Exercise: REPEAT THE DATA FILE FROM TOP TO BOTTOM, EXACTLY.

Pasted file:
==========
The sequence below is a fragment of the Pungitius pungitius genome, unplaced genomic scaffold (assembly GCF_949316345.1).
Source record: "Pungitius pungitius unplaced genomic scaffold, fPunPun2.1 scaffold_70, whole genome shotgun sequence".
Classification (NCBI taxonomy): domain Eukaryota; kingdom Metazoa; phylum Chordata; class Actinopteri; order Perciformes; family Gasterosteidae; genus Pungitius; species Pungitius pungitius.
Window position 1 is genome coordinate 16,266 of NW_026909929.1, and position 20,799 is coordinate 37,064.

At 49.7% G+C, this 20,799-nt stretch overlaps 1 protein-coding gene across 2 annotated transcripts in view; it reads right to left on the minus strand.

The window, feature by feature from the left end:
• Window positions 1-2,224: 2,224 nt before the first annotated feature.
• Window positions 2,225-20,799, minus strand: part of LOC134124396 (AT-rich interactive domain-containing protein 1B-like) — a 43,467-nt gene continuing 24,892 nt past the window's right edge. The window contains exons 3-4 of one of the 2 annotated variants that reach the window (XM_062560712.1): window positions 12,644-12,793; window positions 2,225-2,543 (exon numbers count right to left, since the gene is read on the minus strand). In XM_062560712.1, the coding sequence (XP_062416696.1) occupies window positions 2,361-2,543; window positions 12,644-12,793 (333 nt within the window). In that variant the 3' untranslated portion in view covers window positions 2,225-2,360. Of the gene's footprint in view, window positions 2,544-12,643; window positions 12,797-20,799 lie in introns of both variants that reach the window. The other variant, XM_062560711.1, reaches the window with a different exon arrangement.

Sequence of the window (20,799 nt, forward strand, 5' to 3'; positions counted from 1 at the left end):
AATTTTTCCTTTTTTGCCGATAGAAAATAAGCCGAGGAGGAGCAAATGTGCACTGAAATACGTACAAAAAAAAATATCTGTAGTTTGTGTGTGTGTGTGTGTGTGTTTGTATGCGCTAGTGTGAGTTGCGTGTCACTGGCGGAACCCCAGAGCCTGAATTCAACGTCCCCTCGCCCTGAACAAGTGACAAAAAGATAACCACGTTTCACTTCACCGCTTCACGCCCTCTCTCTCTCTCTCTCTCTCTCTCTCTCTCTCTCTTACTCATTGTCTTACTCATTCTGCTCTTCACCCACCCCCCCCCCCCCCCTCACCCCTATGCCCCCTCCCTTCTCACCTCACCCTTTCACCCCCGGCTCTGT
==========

The sequence below is a fragment of the Pungitius pungitius genome, unplaced genomic scaffold (assembly GCF_949316345.1).
Source record: "Pungitius pungitius unplaced genomic scaffold, fPunPun2.1 scaffold_70, whole genome shotgun sequence".
Classification (NCBI taxonomy): domain Eukaryota; kingdom Metazoa; phylum Chordata; class Actinopteri; order Perciformes; family Gasterosteidae; genus Pungitius; species Pungitius pungitius.
Window position 1 is genome coordinate 16,266 of NW_026909929.1, and position 20,799 is coordinate 37,064.

At 49.7% G+C, this 20,799-nt stretch overlaps 1 protein-coding gene across 2 annotated transcripts in view; it reads right to left on the minus strand.

The window, feature by feature from the left end:
• Window positions 1-2,224: 2,224 nt before the first annotated feature.
• Window positions 2,225-20,799, minus strand: part of LOC134124396 (AT-rich interactive domain-containing protein 1B-like) — a 43,467-nt gene continuing 24,892 nt past the window's right edge. The window contains exons 3-4 of one of the 2 annotated variants that reach the window (XM_062560712.1): window positions 12,644-12,793; window positions 2,225-2,543 (exon numbers count right to left, since the gene is read on the minus strand). In XM_062560712.1, the coding sequence (XP_062416696.1) occupies window positions 2,361-2,543; window positions 12,644-12,793 (333 nt within the window). In that variant the 3' untranslated portion in view covers window positions 2,225-2,360. Of the gene's footprint in view, window positions 2,544-12,643; window positions 12,797-20,799 lie in introns of both variants that reach the window. The other variant, XM_062560711.1, reaches the window with a different exon arrangement.

Sequence of the window (20,799 nt, forward strand, 5' to 3'; positions counted from 1 at the left end):
AATTTTTCCTTTTTTGCCGATAGAAAATAAGCCGAGGAGGAGCAAATGTGCACTGAAATACGTACAAAAAAAAATATCTGTAGTTTGTGTGTGTGTGTGTGTGTGTTTGTATGCGCTAGTGTGAGTTGCGTGTCACTGGCGGAACCCCAGAGCCTGAATTCAACGTCCCCTCGCCCTGAACAAGTGACAAAAAGATAACCACGTTTCACTTCACCGCTTCACGCCCTCTCTCTCTCTCTCTCTCTCTCTCTCTCTCTCTCTTACTCATTGTCTTACTCATTCTGCTCTTCACCCACCCCCCCCCCCCCCCTCACCCCTATGCCCCCTCCCTTCTCACCTCACCCTTTCACCCCCGGCTCTGT